Little Red has been asking me for weeks and weeks to cook Brussels sprouts for her. Evidently they have featured on an episode of Peppa Pig. Or she’s drunk. Either way, I seized the opportunity to bring them into the family home at the start of winter and I haven’t looked back. (I have looked in the bin though, because that’s where the children – including an entirely disenchanted Little Red – keep depositing theirs. And my husband. Do you see what I’m working with here?!)
I love Brussels sprouts. Am I a freak? Maybe, but I’m a healthy freak and you should try them. We’re not talking those boiled up cabbagey pieces of sponge your mother used to feed you with your weekly lump of liver when you were a kid. I’m not that mean. But you can do great things with Brussels sprouts and you should.
Because the humble Brussels sprout is one of the healthiest foods around. They:
- can lower your cholesterol (especially if you lightly steam them)
- can help protect against endometrial, prostate and colon cancer (because they contain glucosinolates: glucoraphanin, glucobrassicin, sinigrin, and gluconasturtiian. Glucosinolates are important phytonutrients for our health because they are the chemical starting points for a variety of cancer-protective substances.)
- contain crazy amounts of vitamin C – which takes care of those pesky free radicals (damn you, free radicals – when will you just conform like the rest of us!?), and vitamin K which is great for your brain and can delay the onset of Alzheimers Disease. Cool.
- contain Zea-xanthin, which can protect you against retinal damage
- contain loads of folate for those of us who are mad enough to still be having babies.
For more awesome benefits of eating Brussels sprouts, check out http://www.nutrition-and-you.com/brussel-sprouts.html
So really, the message here is that you should eat Brussels sprouts or you might die. Oh, not today, and maybe not tomorrow, but soon, and for the rest of your life.
How to cook Brussels sprouts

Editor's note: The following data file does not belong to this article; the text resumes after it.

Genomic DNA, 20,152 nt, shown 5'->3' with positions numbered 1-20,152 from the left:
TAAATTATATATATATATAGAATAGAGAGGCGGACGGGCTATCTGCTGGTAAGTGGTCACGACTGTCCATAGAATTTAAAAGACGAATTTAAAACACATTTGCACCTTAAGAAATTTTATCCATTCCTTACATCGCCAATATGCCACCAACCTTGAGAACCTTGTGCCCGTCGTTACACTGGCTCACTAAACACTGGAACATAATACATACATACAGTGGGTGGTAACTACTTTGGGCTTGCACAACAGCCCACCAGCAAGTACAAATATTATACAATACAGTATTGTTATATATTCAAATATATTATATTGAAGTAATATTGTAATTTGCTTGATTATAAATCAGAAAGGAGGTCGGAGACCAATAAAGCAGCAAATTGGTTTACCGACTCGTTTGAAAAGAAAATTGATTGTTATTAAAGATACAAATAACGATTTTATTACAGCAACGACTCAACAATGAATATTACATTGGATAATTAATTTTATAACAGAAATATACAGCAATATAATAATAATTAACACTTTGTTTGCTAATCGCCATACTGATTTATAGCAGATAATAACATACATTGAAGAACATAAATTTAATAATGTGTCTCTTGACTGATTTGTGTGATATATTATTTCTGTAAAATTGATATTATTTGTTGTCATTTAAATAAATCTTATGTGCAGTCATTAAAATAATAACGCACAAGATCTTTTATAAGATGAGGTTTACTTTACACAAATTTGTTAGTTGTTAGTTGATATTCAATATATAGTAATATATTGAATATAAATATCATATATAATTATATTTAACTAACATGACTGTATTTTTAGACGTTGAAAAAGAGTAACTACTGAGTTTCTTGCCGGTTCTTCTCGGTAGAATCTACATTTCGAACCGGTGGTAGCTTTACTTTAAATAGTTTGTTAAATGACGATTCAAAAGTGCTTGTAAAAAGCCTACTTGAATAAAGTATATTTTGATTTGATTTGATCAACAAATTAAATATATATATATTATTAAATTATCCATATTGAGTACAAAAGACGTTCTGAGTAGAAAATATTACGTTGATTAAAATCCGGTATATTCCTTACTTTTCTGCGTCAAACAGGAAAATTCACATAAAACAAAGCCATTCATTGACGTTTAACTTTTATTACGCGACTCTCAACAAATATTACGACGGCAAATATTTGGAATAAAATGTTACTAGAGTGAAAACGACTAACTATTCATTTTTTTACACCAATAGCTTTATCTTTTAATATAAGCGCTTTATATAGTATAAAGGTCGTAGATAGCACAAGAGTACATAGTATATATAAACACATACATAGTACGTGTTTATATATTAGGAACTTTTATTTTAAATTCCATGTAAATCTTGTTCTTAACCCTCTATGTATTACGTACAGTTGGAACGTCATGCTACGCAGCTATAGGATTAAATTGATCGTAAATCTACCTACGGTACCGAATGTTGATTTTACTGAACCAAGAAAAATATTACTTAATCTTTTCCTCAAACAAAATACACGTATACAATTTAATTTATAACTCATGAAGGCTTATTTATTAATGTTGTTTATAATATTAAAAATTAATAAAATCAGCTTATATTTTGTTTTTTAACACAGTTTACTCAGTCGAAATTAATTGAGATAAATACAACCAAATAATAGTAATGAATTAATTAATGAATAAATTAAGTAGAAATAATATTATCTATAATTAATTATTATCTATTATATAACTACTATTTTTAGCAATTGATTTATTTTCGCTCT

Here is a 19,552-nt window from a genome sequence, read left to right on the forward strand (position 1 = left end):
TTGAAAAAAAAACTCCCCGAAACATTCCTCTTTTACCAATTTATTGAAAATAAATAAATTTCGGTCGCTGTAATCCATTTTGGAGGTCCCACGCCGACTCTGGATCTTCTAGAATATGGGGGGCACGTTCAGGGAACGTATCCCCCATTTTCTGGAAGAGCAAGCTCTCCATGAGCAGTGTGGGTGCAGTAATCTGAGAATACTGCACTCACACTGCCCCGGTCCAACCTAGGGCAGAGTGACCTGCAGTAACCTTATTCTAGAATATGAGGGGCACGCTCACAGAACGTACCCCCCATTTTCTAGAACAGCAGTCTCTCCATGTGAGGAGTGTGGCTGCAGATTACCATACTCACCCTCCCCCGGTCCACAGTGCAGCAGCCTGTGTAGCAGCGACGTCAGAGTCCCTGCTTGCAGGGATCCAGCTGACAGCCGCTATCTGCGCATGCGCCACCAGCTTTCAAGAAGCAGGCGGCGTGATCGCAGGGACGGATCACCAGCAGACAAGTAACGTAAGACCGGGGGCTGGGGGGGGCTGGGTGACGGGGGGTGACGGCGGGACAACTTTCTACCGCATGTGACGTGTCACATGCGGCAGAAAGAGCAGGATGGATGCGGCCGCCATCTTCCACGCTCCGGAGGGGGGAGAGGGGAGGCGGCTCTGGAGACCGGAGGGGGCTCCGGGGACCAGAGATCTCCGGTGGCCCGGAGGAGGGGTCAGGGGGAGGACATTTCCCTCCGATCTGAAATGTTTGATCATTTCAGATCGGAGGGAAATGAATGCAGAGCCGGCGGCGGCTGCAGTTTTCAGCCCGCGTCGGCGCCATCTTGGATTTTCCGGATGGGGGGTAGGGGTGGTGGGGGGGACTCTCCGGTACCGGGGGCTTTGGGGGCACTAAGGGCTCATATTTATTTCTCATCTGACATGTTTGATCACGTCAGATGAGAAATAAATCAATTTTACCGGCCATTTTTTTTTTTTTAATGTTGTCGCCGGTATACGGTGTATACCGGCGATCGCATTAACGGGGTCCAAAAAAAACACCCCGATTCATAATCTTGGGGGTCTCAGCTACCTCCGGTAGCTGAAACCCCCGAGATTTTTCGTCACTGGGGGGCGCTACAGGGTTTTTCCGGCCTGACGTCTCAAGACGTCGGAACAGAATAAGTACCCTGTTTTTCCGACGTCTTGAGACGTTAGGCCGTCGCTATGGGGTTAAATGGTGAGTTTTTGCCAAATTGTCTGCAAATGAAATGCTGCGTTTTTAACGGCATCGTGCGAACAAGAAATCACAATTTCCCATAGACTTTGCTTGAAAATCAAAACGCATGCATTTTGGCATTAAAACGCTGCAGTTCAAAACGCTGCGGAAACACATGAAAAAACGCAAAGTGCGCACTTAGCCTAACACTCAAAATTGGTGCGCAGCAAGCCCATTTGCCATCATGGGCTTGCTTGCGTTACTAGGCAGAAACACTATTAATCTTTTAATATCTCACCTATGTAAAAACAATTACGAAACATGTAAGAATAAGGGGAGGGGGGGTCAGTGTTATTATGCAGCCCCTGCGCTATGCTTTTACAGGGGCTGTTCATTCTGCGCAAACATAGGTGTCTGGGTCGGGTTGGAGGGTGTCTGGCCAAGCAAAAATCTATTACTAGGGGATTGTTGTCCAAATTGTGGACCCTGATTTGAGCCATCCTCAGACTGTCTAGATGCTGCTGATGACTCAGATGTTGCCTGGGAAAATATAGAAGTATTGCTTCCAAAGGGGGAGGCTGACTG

The most important thing to remember is not to overcook your little friend. That’s when it emits that ghastly sulphurish stench that has led to my husband refusing to let one pass his lips. He blames boarding school. I blame his inner petulant teenager who just won’t let it go.
My favourite way to eat them is in a breakfast hash. I add a little bit of olive oil to a hot pan and fry off some garlic, chorizo, Brussels sprouts, and Swiss brown mushrooms. Add a splash of tamari and some chilli flakes if you’re feeling wild. Then just stir that sucker around for a few minutes until the mushrooms and sprouts start to soften – but before they get gross and whiffy!
Add some avocado and spinach leaves and give it a stir, then make a couple of holes to crack some eggs into. Fry until the yolks are as you like them. I think it works best when they’re pretty runny, but that’s the kind of girl I am.
You can find other great recipe ideas here:
Brussels sprout, grated egg, red onion and bacon salad (I’ll admit, I’m sceptical on anything that champions the grated egg, but it’s by Not Quite Nigella and I trust her so…)
Or check out the Guardian’s 10 best Brussels sprouts recipes. I am including this one purely for the Brussels sprouts with anchovy butter recipe. This excites me beyond what is natural. “Anchovy” and “butter” are two of my favourite words.
Do you love a good sprout? What’s your favourite way to cook them?